Her GD is heavily involved with her and we are both keeping an eye, so I understand why I can see you are saying involve SS, I don't actually know what they would do more than we are ISWIM. She also has a really good friend, nearly in her 80's who visits regularly so there is a lot of support and involvement around her.

My fear is that by turning up, especially unannounced, she is too polite to turn them away. Despite how she may be feeling about them, because its her late friends DS, she would feel obliged to accommodate them and not tell anyone how she really feels.

tribpot Mon 28-Nov-16 21:03:05

But they're in the house when you're not there and the god-daughter isn't there. There's plenty they could do as a result, from stealing to getting her to sign a PoA in their favour.

Scrumptiousbears Mon 28-Nov-16 21:03:23

Dirty fuckers preying on the elderly. Is it worth calling the police for advice ?

forumdonkey Mon 28-Nov-16 21:04:34

TribpotThey turned up around 3 maybe 4 years ago but now she's alone and her DH isn't with her the visits have continued and it was a few weeks ago that the 'surprise' night visit happened.

forumdonkey Mon 28-Nov-16 21:06:02

I did wonder about the police, but there hasn't been a crime - yet, so I'm not sure if they could help.

forumdonkey Mon 28-Nov-16 21:07:35

Tribpot, that is our worry. She has disclosed that he has 'read through' documents!!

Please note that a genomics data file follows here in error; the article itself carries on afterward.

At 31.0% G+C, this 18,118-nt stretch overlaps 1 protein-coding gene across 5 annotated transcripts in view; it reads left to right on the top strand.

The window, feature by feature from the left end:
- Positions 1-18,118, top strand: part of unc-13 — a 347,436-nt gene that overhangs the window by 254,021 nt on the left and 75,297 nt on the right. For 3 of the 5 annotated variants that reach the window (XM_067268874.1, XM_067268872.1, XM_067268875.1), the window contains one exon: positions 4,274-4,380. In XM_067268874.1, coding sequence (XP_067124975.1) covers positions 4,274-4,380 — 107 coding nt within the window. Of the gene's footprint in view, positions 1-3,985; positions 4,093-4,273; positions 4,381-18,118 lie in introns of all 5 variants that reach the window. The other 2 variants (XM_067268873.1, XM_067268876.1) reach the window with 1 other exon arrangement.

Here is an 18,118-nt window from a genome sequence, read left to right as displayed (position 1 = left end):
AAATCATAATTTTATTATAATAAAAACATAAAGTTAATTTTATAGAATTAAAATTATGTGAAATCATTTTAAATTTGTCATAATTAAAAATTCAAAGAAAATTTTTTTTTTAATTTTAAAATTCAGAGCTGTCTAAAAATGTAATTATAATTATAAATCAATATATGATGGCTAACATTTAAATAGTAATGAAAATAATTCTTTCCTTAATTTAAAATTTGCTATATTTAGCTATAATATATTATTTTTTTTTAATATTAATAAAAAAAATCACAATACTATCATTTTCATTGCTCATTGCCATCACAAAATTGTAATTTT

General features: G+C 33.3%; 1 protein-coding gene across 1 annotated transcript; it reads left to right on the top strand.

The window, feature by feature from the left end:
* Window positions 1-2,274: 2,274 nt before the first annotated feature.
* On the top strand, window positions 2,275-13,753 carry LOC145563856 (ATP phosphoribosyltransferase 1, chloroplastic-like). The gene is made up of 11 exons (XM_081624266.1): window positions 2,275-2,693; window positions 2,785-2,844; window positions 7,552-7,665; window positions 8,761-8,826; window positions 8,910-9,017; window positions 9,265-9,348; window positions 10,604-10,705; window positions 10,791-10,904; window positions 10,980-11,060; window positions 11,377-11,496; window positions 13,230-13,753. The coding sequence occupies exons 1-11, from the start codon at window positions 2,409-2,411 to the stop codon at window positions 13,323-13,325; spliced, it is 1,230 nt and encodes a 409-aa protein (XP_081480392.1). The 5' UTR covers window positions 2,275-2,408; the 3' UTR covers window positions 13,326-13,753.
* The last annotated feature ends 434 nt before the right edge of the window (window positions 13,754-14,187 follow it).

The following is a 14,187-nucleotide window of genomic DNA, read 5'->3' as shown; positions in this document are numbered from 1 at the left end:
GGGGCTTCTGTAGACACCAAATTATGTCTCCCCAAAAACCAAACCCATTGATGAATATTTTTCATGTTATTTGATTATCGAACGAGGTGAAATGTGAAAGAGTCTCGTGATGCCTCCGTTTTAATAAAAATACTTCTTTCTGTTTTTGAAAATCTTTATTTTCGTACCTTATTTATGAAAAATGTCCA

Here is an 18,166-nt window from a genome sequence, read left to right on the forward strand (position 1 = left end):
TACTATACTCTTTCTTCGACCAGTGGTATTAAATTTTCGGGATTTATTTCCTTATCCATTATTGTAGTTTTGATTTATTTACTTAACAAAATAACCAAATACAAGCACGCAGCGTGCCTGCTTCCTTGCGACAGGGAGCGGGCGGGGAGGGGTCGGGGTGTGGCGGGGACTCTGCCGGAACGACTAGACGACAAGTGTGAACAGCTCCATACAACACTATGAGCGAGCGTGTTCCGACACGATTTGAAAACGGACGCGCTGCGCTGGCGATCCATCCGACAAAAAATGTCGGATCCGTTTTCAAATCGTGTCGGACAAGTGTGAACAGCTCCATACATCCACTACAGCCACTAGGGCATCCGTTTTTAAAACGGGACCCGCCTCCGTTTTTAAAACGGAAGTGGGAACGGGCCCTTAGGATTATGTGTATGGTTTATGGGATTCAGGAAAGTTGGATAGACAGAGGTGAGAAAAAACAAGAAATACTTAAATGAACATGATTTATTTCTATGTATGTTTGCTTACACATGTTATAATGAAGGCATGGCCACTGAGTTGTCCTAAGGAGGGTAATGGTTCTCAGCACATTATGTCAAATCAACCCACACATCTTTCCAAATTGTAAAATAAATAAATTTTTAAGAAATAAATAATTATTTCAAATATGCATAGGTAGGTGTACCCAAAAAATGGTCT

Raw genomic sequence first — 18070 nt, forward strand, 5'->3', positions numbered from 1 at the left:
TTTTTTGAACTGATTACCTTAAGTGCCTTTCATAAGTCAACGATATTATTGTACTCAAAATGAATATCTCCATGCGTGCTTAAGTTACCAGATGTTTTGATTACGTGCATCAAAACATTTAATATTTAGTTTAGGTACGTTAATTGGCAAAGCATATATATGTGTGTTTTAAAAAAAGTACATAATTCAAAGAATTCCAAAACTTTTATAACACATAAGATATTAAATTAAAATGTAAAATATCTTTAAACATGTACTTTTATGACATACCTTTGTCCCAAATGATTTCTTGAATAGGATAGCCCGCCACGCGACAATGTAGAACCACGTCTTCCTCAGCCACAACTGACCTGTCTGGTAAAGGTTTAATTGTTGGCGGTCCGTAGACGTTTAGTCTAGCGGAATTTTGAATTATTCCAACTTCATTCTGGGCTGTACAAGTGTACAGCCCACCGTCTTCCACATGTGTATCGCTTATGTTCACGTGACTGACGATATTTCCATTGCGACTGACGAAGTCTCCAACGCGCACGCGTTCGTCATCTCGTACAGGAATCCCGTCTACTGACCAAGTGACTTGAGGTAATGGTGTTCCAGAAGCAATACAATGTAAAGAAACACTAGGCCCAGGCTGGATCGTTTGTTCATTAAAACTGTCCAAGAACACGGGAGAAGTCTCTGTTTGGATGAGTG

CockacidalManiac Mon 28-Nov-16 21:08:18

All you really can do is involve social services. They have a procedure to follow for things like this.
Unless there is an imminent danger, or you know a crime has been committed, the police will generally direct you to SS.

Optimist1 Mon 28-Nov-16 21:09:50

I'd encourage her goddaughter to talk to her - does she really feel comfortable with these people turning up ad hoc and staying for days at a time? Goddaughter could reasonably express her reservations and reassure her that steps could be taken to prevent them bothering her.

Behind the scenes, but with goddaughter's knowledge and support, I'd be doing all I could to find out exactly who these people are, what he was actually imprisoned for and so on.

She's lucky to have a neighbour such as you and I'm sure her goddaughter is grateful to have you on site to keep an eye on things.

OohhThatsMe Mon 28-Nov-16 21:16:29

Her friend would be mortified to know that her son was turning up like that and reading her documents!

forumdonkey Mon 28-Nov-16 21:18:29

She's an amazing lady, who is still as sharp as a tac, and us the sweetest lady you could wish to meet. I feel I could happily and openly talk to her about it, but she's such a lovely soul, that I doubt she would want to speak bad of them.

I don't know how I can prevent them from just driving over 200 miles and turning up unannounced, expecting to stay. I have absolutely no issues with going round and telling them to fuck off, I certainly wouldn't be behind the door in that respect.

forumdonkey Mon 28-Nov-16 21:19:53

I've already done a Google search on him but I've found nothing significant